Serious aches, swollen faces, and painful surgical procedures—these are side effects most people associate with the continued growth of wisdom teeth. It’s also why many people choose to get them removed early on, before they cause even more trouble. The question, though, is should you really let them go or just leave them there?
Wisdom teeth, or third molars, are the last set of teeth to erupt. They usually develop during the late teens or early twenties, which is why they’re called “wisdom” teeth. Most people have two sets of wisdom teeth: two on the top arch and another two on the bottom. While you may have four wisdom teeth, you may not be able to see them all, as most of them are impacted.
Understanding “Impacted” Wisdom Tooth
Your wisdom teeth can be a valuable asset to your mouth—but only if they are properly aligned. If they are impacted or have grown in the wrong direction, they can cause tremendous pain and serious dental problems.
As they are the last set of molars to erupt, wisdom teeth don’t usually have enough space to grow normally in the mouth. Wisdom teeth that don’t reach a normal position by the age of 20, partially erupting through the gums, are considered impacted.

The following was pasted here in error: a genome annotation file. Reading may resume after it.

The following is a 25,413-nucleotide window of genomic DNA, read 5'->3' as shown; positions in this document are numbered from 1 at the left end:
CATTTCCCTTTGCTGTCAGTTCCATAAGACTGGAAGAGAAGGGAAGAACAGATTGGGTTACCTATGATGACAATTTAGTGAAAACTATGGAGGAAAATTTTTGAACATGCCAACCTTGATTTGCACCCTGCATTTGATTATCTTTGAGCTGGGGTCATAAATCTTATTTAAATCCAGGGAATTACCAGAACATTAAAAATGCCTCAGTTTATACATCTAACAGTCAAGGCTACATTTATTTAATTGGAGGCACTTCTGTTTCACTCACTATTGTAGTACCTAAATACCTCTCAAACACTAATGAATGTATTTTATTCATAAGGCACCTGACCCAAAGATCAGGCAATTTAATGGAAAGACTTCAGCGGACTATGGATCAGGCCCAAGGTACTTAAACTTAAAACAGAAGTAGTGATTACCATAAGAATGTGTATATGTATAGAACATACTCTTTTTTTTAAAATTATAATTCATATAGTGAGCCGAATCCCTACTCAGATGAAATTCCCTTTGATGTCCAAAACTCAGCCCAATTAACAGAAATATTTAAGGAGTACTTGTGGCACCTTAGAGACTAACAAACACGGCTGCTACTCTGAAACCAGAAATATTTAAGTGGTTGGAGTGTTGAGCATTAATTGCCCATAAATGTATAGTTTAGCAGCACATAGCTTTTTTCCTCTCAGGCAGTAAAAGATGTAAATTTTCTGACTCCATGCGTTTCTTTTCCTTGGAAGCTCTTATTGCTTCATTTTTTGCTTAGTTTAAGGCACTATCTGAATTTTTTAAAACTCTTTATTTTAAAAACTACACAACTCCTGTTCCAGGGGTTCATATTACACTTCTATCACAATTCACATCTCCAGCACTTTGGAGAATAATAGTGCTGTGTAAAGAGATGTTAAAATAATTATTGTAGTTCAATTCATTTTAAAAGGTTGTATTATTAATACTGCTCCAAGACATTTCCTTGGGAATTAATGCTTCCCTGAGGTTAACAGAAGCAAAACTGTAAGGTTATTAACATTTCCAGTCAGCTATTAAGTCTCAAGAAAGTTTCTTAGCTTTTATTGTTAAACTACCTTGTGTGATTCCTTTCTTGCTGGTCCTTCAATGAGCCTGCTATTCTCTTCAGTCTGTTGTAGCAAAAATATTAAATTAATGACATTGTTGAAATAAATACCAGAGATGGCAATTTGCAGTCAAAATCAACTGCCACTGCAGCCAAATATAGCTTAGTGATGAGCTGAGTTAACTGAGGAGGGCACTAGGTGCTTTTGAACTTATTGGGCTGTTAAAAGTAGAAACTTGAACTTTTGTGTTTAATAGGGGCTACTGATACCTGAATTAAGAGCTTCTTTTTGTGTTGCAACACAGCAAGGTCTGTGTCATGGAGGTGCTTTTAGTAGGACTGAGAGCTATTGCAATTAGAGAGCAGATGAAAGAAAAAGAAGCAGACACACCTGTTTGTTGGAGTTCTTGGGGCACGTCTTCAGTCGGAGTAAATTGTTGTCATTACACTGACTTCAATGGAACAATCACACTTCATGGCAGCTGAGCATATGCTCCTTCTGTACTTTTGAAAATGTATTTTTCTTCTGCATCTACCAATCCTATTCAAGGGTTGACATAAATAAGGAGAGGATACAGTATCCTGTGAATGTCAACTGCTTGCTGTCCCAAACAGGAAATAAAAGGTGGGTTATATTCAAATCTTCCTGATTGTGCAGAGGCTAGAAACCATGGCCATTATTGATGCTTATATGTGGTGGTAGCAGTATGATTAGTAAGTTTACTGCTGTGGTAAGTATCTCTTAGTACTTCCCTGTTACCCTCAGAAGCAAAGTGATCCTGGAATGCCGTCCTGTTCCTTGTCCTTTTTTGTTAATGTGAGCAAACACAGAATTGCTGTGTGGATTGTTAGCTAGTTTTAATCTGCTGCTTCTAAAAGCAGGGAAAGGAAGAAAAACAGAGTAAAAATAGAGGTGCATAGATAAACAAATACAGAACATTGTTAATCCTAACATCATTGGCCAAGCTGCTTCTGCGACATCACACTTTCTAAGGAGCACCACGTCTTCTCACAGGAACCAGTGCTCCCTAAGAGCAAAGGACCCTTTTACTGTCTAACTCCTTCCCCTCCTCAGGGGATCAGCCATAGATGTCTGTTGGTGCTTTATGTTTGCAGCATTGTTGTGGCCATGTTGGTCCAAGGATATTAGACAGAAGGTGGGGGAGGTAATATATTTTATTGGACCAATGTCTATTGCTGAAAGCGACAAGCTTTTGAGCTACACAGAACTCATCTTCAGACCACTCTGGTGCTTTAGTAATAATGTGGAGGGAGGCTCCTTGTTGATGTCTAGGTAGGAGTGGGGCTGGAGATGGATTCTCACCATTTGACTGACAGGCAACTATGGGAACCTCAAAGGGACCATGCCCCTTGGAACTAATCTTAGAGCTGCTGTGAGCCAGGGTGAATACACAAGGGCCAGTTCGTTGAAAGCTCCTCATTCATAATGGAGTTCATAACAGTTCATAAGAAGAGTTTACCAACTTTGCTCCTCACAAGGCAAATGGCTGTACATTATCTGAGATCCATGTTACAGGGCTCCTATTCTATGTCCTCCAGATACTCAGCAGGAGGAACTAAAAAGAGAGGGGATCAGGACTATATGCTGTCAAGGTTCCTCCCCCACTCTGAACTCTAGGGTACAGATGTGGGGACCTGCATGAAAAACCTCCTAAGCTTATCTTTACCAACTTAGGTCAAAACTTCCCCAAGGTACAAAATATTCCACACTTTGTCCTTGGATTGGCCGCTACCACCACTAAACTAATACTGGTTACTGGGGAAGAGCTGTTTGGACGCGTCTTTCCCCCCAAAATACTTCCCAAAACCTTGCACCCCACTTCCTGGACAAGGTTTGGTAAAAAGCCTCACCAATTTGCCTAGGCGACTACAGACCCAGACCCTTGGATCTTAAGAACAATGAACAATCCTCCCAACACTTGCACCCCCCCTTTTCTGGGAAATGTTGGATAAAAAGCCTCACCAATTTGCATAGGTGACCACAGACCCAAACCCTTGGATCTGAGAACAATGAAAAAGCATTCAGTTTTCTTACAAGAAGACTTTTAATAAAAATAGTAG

Impacted wisdom teeth can cause several dental problems, ranging from cavities, cysts and tumours, to fracture of the lower jaw. As they are partially erupted, they have small openings that increase the risk of bacteria entering the tooth, which may lead to infection. Impacted wisdom teeth are more prone to dental abscess, tooth decay, and gum disease, as their hard-to-reach location makes brushing and flossing difficult.
Should You Let Them Go?
With all of the dental problems wisdom teeth may bring, you may think it’s best to let them go. Historically, though, dentists had a view that it’s better to take them out than be sorry at the end, but not until new studies revealed that some wisdom teeth are fine to keep, especially those that are healthy and have grown normally.
There’s no reason to remove wisdom teeth if they’ve grown properly. If they’re erupting in the wrong direction, however, have them extracted immediately before they cause dental problems.
Visit us if you feel your wisdom teeth are starting to grow. Our team of dentists will determine whether your wisdom teeth can stay or if it’s best to let them go.
^Insured patients should contact their health insurer to discuss their health fund rebates for proposed dental treatment.
*Please note that due to legal obligations all new patients must have an initial examination with their first scale and clean.